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2013 Special Education Teacher In-Service Training“Prescriptive IEP’s” Lisa Hampe
Welcome…. • Amber Hileman- Dunbar Twp Elementary • Maria Shumar- Dunbar Boro Elementary • Erica White- South Side Elementary • Kelly Kriznosky- Speech (CNP, Springfield, Jr High) • Marissa Shimshock- Speech (CTC, Boro, New Directions)
Teacher Effectiveness Tool NEW • Teacher evaluation process in changing in PA and CASD!! • Danielson Framework: • Planning/ Preparation • Classroom Environment • Classroom Instruction • Professional Responsibilities
Paperwork…. Ask any special education teacher and they will likely tell you that the most challenging part of their job is not the students…..it’s the paperwork!!!
Paperwork… • Regardless of how tedious and time consuming it may be to keep up with federal and state mandated special education paperwork, remember the importance of the IEP Process.
Importance… • Think of it this way…would you want to go to a doctor that never looked at your charts or never ran any tests of their own on you for a diagnosis or treatment? • Special education teachers need to practice “Prescriptive Teaching”
Prescriptive Teaching • Diagnostic-prescriptive teaching - American Education • A teaching strategy designed to meet the individual needs of students with learning or behavioral problems. The diagnostic segment of the program begins with psychological and academic achievement tests and a complete review of the student’s case history. Depending on the evaluation that follows, the prescriptive segment may draw on a wide variety of teaching resources and professional and nonprofessional services. At the classroom level, simple physical rearrangement of the classroom to promote more intimate student-teacher interaction, for example, often spurs some children to perform more effectively. Others may require behavior modification, mastery teaching or other specialized teaching methods. In almost all diagnostic-prescriptive teaching, the teacher depends on a large team of cooperative professionals and nonprofessionals to work with each individual, including other school staffers, the school or a nonschool psychologist, remedial and resource teachers, and parents. • Encyclopedia of American Education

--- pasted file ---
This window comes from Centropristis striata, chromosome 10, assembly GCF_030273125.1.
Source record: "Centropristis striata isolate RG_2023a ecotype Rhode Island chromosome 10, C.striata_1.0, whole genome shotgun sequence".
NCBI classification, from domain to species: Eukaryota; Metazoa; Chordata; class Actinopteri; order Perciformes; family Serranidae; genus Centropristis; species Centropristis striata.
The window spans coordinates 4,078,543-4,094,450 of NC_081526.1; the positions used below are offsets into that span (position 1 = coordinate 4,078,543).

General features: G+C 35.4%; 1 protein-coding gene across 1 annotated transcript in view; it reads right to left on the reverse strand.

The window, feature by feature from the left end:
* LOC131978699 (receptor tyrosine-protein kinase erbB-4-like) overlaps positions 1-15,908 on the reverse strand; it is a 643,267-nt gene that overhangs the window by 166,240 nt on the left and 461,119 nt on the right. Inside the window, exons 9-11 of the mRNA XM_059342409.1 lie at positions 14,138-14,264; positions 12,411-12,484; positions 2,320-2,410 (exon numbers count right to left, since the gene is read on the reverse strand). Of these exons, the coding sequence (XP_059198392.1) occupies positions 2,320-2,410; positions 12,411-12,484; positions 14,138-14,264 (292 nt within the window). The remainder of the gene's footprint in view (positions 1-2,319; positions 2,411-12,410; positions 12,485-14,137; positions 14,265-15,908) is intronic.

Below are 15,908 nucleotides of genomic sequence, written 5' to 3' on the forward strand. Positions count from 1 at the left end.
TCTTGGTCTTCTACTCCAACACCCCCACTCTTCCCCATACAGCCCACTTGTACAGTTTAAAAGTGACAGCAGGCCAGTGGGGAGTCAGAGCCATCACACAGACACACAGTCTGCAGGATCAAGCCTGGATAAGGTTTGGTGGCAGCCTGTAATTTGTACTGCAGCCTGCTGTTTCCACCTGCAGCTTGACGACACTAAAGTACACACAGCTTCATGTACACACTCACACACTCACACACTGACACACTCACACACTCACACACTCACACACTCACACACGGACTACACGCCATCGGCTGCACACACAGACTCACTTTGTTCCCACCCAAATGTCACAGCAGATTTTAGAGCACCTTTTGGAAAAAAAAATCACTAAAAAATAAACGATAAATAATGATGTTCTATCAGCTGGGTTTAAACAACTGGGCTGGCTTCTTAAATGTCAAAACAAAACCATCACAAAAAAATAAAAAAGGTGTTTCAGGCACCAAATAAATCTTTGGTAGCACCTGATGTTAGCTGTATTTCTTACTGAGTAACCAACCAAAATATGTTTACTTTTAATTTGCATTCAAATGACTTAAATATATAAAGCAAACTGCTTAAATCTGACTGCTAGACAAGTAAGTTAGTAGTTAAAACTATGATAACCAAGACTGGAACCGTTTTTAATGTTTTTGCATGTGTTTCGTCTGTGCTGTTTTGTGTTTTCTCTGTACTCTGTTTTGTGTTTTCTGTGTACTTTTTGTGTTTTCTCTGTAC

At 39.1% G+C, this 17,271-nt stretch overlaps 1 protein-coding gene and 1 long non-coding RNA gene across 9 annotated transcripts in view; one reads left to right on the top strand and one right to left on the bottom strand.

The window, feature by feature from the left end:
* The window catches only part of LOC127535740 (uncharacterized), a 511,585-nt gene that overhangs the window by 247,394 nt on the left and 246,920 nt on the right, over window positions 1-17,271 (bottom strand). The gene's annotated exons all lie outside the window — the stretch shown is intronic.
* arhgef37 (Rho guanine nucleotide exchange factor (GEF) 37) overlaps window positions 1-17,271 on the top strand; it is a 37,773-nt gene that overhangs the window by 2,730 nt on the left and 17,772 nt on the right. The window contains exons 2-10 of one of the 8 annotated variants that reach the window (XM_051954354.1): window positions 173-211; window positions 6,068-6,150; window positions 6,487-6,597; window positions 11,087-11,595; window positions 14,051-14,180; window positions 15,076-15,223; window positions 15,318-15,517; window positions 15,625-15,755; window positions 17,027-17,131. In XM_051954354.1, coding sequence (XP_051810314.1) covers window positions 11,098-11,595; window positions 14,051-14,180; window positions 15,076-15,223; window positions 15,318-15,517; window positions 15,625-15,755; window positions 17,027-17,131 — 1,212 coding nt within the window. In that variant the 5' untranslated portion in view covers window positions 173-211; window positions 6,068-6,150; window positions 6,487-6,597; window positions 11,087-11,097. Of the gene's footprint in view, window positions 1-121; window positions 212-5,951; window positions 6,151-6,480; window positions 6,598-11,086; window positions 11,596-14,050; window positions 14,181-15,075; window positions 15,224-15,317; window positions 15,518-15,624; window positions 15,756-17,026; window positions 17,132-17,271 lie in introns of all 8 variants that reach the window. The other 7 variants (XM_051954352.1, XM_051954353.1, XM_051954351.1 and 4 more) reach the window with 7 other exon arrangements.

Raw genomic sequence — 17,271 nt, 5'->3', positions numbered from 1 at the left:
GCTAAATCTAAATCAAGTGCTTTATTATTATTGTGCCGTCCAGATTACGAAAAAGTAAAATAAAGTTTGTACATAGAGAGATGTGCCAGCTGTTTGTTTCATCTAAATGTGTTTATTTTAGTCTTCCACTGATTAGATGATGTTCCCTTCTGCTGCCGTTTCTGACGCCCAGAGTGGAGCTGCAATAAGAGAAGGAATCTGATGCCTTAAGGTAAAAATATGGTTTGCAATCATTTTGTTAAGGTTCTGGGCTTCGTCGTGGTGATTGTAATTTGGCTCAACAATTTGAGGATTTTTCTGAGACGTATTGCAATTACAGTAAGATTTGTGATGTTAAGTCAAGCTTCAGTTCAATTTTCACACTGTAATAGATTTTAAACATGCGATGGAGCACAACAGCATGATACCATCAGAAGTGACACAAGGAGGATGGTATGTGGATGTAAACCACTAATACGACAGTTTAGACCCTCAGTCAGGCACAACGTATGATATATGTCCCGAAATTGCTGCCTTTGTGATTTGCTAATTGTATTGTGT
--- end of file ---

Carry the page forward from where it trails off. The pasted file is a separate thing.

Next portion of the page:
Prescriptive teaching… How do we become a prescriptive teacher??? * We start with an IEP that is current and meaningful to the child’s individualized strengths and needs!
The Meeting Style… Adapted from the book: Transformational Leadership in Special Education By Kirby Lentz
The Lion…. • The lion leads the meeting with little thought to what others might have to say. They come in with a detailed plan, may even spout off verses from Chapter 14 regulations to intimidate others on the team • “My way or the highway” • “Let’s Git’R’Done!!!” • May neglect to even invite some members and just expect them to sign off later
The Fox.. • Much like the lion, the fox has a predetermined agenda • They are bit more of a smooth talker but they still lack a true spirit of collaboration • The fox may try to slip by with last year’s data copied / pasted into this year’s IEP.
The opossum…. • The opossum is disengaged from the IEP process • They offer the bare minimum of information and hope that no questions come up • They may also decide to “read the team to death” by reading every word of the 50 page IEP in a monotone way with no explanation of information
The Rat-in-the-Cage…. • This person makes it clear that they hold no value in the IEP meeting • They may be more caught up in their own “whoah is me- I don’t have time to be here” to really focus on the student • May focus more on negative feelings about other team members than the child • They may even try to avoid the meeting altogether
Transformational IEP Team… Motivates and moves forward with good ideas Exhibits a spirit of collaboration Presents positive and meaningful information about the child Defines true needs to focus on for the child Uses “prescriptive teaching” and planning
The Invite… THE INVITE